McGowan Institute for Regenerative Medicine
faculty member William Federspiel, PhD, William Kepler Whiteford Professor of Chemical Engineering, Surgery and Bioengineering, University of Pittsburgh, and Director of the McGowan Institute’s Medical Devices Laboratory, is a partner in a $1.9 million award from the National Heart, Lung and Blood Institute of the National Institutes of Health (NIH) to develop a groundbreaking blood-storage system. The project aims to advance New Health Sciences Inc.’s (NHSi) Hemanext Anaerobic Storage Platform (illustrated), which delivers higher quality blood for transfusion therapy and extends the shelf life of blood for transfusion. NHSi has demonstrated that this new technology can deliver higher-quality, more physiologic blood, with an improved capacity to deliver oxygen and more deformable red blood cells for better capillary perfusion, and extend by 50 percent or more the shelf life of stored red blood cells.
The 2-year Small Business Innovation Research Phase II grant from NIH follows a 2007-2008 Phase I grant of $133,290. “This grant is a major step forward for transfusion medicine,” NHSi President Martin Cannon said. “Evidence is mounting that, following transfusions, patients experience a multitude of complications resulting in increased morbidity and longer hospital stays that might have been prevented had better stored, better transported, and better preserved blood been used.”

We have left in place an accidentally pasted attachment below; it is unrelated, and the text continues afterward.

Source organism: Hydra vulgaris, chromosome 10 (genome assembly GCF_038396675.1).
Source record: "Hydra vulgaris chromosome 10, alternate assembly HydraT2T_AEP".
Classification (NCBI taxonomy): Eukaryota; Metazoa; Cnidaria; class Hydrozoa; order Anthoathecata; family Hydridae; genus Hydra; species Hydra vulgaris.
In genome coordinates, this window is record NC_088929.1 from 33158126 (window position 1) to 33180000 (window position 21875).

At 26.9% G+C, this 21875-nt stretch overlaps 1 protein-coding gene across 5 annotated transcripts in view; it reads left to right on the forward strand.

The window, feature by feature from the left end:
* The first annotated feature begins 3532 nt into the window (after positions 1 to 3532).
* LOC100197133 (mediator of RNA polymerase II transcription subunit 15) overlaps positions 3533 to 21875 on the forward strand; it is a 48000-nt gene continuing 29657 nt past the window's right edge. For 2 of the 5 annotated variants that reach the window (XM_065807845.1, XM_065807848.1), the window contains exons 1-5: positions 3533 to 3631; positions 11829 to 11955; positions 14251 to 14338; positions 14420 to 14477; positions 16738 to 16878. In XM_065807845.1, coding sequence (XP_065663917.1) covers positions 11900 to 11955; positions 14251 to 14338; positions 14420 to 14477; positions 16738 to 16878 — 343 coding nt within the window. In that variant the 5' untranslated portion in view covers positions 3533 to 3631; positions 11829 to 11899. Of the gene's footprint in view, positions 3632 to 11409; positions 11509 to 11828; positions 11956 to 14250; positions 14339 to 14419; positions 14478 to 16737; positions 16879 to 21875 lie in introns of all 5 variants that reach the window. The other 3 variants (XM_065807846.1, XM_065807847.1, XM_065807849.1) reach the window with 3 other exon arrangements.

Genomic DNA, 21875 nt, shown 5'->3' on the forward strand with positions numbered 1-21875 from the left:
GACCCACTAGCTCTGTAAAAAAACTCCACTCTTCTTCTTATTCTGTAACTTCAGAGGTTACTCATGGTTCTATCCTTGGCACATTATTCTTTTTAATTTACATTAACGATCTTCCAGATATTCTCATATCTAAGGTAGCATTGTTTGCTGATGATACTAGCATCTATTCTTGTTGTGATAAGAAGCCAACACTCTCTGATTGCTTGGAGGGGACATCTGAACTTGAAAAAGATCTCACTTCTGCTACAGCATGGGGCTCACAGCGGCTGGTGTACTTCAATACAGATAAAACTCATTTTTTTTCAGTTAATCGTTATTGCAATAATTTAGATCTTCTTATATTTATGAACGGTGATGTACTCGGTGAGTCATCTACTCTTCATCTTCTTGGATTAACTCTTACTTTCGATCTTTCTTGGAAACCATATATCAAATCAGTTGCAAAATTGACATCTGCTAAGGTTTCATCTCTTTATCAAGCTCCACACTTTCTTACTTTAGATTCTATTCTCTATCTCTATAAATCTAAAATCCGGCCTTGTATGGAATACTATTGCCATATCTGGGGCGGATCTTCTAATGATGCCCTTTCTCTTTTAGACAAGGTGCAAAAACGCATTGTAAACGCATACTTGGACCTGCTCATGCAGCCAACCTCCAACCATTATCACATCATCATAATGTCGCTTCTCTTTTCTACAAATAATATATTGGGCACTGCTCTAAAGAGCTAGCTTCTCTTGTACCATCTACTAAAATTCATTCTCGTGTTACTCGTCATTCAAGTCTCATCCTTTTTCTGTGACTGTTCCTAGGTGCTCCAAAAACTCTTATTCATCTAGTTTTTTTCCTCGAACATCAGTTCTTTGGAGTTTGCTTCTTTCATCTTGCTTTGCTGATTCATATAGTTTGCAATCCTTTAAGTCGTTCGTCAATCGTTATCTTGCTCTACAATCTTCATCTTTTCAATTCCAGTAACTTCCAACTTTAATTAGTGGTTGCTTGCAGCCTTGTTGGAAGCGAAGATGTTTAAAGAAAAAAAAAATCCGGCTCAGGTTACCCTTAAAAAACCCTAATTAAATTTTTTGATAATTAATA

Research has documented that the rate of complications increases with the number of units of blood transfused. Moreover, in a relatively large study, significantly worse post-operative outcomes were associated with blood stored longer than 15 days. The project partners expect widespread adoption of its new technology which will reduce the adverse side effects of life-saving blood transfusions and streamline blood-bank operations—alleviating periodic blood shortages and increasing pre-operative autologous (self-donated) blood donations.
“This research represents a paradigm shift in the approach to storage of red cells, the most significant change since the introduction of additive solutions 25 years ago,” Professor James AuBuchon of the University of Washington and President and CEO of Puget Sound Blood Center, said.
Other partners in this effort to develop this new technology include Filtertek Inc. of Hebron, Illinois, and Multisorb Technologies of Buffalo, New York.
Illustration: New Health Sciences Inc.
New Health Sciences Inc. Press Release (05/26/09)
New Health Sciences Inc. Hemanext Anaerobic Storage Platform (larger technology image here)
Triangle Business Journal (05/26/09)
McGowan Institute Medical Devices Laboratory
Bio: Dr. William Federspiel